Unemployment remains on track to hit 3 million next year, or about one in ten of the workforce, trends in official data suggest, fuelling fears of a "jobs-lite" recovery.
The Office for National Statistics said yesterday that the unemployed total stands at 2.47million, up 210,000 in the three months to July, the highest in almost 15 years. The jobless rate rose 0.7 percentage points to 7.9 per cent. Youth unemployment among 16 to 24 year olds has reached 947,000. Around 34 per cent of school leavers cannot get work.
The numbers seeking Job Seeker's Allowance rose by less than the headline figure, by 24,400 to reach 1.61 million in August.
There was also a disturbing increase in the number of people categorised as "economically inactive" – that is those who have in effect left the labour force, and are not seeking a job. That rate rose to its highest since 1997, and the numbers have increased dramatically over the past year, with some offering euphemistic reasons for doing so. The ONS say that those describing themselves as "students" is up 154,000 on 2008, although the number of student places has increased by only 13,000.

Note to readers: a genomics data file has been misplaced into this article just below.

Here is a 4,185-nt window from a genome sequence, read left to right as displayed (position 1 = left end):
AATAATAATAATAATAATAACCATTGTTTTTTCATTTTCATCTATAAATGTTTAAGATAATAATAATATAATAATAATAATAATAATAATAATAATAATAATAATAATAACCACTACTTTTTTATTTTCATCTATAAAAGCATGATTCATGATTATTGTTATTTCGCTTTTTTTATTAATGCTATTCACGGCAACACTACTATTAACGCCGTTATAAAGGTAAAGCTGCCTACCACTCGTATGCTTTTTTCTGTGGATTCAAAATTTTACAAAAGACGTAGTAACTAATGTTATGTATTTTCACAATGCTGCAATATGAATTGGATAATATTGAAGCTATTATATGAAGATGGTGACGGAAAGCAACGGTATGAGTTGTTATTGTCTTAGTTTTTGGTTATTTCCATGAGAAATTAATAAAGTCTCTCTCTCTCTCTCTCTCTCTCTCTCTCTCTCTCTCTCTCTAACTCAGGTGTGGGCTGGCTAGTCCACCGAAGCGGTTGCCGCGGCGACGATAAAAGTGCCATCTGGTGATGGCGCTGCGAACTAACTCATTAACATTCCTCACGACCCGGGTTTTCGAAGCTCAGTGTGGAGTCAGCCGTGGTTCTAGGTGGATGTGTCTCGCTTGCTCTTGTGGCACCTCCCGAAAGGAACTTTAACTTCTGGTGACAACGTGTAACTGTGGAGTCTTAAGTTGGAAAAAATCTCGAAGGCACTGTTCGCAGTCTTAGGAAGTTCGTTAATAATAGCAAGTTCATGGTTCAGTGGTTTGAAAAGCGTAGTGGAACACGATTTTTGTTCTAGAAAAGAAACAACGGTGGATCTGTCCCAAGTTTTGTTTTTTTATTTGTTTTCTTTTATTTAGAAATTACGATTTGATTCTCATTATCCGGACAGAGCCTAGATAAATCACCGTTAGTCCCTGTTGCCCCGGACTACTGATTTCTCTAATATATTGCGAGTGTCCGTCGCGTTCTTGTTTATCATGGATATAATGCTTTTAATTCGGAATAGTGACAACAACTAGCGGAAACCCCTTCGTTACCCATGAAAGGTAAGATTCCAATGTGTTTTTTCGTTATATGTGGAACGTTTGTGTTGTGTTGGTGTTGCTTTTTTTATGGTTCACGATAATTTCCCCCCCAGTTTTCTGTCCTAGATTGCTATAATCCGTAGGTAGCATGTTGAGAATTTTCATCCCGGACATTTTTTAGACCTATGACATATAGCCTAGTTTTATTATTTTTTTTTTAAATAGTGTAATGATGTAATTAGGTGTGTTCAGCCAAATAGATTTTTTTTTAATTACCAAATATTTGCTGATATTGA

Howard Archer, UK economist with IHS Global Insight, said: "Unemployment still seems likely to reach 3 million in 2010 or early 2011 and there remains a very real danger that it could rise even further. Even if the economy does return to growth in the third quarter, it is still unlikely to be strong enough to prevent further losses."
Paul Kenny, the general secretary of the GMB, added: "More workers, particularly young workers, are paying a devastating price for the recession and there is some way to go before unemployment stops rising."
The Work and Pensions Secretary, Yvette Cooper, agreed that it could be some time before the jobless total fell: "We know the evidence from previous recessions suggests that sometimes employers can wait until they feel more confident before they start recruiting again so there can be a lag."
The Organisation for Economic Co-operation and Development said yesterday that "the early stages of the economic recovery are likely to be too muted to result in strong job creation".